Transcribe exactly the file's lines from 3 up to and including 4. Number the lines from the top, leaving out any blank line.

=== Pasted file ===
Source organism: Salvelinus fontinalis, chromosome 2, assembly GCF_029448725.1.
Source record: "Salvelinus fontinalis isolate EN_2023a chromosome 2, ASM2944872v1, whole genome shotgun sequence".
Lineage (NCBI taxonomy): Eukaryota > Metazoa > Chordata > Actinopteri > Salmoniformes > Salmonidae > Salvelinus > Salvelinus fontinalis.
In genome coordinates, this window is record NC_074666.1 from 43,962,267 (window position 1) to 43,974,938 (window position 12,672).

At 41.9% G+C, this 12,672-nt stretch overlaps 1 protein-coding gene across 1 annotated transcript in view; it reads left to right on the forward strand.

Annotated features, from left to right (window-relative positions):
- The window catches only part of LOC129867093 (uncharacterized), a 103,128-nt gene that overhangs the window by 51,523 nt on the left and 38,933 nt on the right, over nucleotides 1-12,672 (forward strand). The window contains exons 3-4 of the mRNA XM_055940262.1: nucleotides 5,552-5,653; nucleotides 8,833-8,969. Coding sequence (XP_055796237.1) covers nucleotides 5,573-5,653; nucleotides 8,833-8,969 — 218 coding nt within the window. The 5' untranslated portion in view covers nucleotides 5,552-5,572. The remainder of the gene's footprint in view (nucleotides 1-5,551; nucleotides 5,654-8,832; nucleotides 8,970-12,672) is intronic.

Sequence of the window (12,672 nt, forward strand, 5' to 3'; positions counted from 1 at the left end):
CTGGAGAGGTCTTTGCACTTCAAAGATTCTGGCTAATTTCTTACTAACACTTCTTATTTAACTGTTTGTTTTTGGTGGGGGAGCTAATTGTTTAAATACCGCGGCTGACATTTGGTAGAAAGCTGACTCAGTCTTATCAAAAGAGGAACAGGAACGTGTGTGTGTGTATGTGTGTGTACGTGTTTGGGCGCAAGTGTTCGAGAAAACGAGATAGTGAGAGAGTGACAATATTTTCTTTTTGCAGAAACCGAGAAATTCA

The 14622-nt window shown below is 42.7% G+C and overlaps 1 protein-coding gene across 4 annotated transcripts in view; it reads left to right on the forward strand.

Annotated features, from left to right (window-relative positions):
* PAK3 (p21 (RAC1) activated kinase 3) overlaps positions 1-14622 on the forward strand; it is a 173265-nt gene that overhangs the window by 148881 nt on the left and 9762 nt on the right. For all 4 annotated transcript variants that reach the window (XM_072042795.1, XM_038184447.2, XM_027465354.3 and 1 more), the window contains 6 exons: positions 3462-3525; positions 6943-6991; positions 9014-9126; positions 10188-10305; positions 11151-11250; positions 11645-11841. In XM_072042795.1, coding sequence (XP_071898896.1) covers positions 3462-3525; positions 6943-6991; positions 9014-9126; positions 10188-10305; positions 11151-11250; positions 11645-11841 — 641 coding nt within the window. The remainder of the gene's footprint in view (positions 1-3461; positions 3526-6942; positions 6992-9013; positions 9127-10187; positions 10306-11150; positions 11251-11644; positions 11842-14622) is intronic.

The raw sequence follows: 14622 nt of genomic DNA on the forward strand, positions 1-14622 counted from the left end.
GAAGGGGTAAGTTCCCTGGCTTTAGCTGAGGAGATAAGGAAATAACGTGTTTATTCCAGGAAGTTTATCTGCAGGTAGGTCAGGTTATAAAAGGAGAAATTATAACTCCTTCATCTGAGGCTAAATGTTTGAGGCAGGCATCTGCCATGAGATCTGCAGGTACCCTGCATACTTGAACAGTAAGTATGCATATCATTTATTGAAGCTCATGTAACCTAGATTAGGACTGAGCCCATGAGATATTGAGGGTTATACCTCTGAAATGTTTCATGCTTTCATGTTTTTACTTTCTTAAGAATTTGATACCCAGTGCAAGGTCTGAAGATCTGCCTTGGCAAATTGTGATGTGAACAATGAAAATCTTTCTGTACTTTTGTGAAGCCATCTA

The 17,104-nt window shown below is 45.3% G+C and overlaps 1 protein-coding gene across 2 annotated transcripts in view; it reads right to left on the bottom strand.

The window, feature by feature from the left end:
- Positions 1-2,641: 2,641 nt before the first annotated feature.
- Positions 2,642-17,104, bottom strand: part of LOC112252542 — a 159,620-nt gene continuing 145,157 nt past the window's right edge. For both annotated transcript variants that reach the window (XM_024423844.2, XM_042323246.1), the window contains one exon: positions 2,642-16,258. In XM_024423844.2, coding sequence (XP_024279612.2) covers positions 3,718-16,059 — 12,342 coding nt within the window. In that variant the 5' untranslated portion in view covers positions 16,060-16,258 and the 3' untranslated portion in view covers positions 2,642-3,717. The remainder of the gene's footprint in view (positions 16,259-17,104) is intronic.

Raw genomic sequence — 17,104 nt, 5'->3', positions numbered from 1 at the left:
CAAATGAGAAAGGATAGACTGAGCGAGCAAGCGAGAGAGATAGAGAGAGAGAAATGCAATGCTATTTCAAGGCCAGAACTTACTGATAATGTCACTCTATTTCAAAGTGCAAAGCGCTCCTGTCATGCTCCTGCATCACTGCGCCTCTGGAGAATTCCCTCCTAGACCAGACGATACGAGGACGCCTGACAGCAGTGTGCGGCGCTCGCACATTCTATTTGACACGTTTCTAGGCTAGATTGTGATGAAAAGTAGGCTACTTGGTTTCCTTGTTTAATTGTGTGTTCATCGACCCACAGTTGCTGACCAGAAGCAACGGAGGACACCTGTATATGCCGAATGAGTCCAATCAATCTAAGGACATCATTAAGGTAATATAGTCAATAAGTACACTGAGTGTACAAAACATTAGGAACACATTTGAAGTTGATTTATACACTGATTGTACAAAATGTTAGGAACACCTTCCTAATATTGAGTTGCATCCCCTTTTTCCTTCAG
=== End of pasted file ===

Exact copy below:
Lineage (NCBI taxonomy): Eukaryota > Metazoa > Chordata > Actinopteri > Salmoniformes > Salmonidae > Salvelinus > Salvelinus fontinalis.
In genome coordinates, this window is record NC_074666.1 from 43,962,267 (window position 1) to 43,974,938 (window position 12,672).